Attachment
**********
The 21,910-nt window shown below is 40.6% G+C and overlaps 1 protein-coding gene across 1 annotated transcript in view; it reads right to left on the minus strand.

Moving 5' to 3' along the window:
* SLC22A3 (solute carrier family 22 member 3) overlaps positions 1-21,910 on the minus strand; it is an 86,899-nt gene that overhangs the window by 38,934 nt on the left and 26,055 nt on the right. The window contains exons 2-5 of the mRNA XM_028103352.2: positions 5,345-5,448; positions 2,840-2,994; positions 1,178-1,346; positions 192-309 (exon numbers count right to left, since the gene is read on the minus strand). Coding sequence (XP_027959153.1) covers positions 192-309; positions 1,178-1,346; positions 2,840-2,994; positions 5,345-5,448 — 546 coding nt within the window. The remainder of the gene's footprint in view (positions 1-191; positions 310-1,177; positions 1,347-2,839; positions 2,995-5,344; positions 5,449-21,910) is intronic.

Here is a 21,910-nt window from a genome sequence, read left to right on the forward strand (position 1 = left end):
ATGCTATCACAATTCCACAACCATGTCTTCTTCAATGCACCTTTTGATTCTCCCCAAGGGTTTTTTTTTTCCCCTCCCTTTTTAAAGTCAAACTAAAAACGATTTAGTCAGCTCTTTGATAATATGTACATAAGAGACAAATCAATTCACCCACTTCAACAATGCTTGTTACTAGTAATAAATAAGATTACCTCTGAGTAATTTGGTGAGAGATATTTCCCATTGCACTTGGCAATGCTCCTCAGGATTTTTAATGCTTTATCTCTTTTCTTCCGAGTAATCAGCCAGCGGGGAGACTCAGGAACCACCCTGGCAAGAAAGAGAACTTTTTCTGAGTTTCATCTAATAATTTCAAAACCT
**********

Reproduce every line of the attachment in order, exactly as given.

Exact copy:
The 21,910-nt window shown below is 40.6% G+C and overlaps 1 protein-coding gene across 1 annotated transcript in view; it reads right to left on the minus strand.

Moving 5' to 3' along the window:
* SLC22A3 (solute carrier family 22 member 3) overlaps positions 1-21,910 on the minus strand; it is an 86,899-nt gene that overhangs the window by 38,934 nt on the left and 26,055 nt on the right. The window contains exons 2-5 of the mRNA XM_028103352.2: positions 5,345-5,448; positions 2,840-2,994; positions 1,178-1,346; positions 192-309 (exon numbers count right to left, since the gene is read on the minus strand). Coding sequence (XP_027959153.1) covers positions 192-309; positions 1,178-1,346; positions 2,840-2,994; positions 5,345-5,448 — 546 coding nt within the window. The remainder of the gene's footprint in view (positions 1-191; positions 310-1,177; positions 1,347-2,839; positions 2,995-5,344; positions 5,449-21,910) is intronic.

Here is a 21,910-nt window from a genome sequence, read left to right on the forward strand (position 1 = left end):
ATGCTATCACAATTCCACAACCATGTCTTCTTCAATGCACCTTTTGATTCTCCCCAAGGGTTTTTTTTTTCCCCTCCCTTTTTAAAGTCAAACTAAAAACGATTTAGTCAGCTCTTTGATAATATGTACATAAGAGACAAATCAATTCACCCACTTCAACAATGCTTGTTACTAGTAATAAATAAGATTACCTCTGAGTAATTTGGTGAGAGATATTTCCCATTGCACTTGGCAATGCTCCTCAGGATTTTTAATGCTTTATCTCTTTTCTTCCGAGTAATCAGCCAGCGGGGAGACTCAGGAACCACCCTGGCAAGAAAGAGAACTTTTTCTGAGTTTCATCTAATAATTTCAAAACCT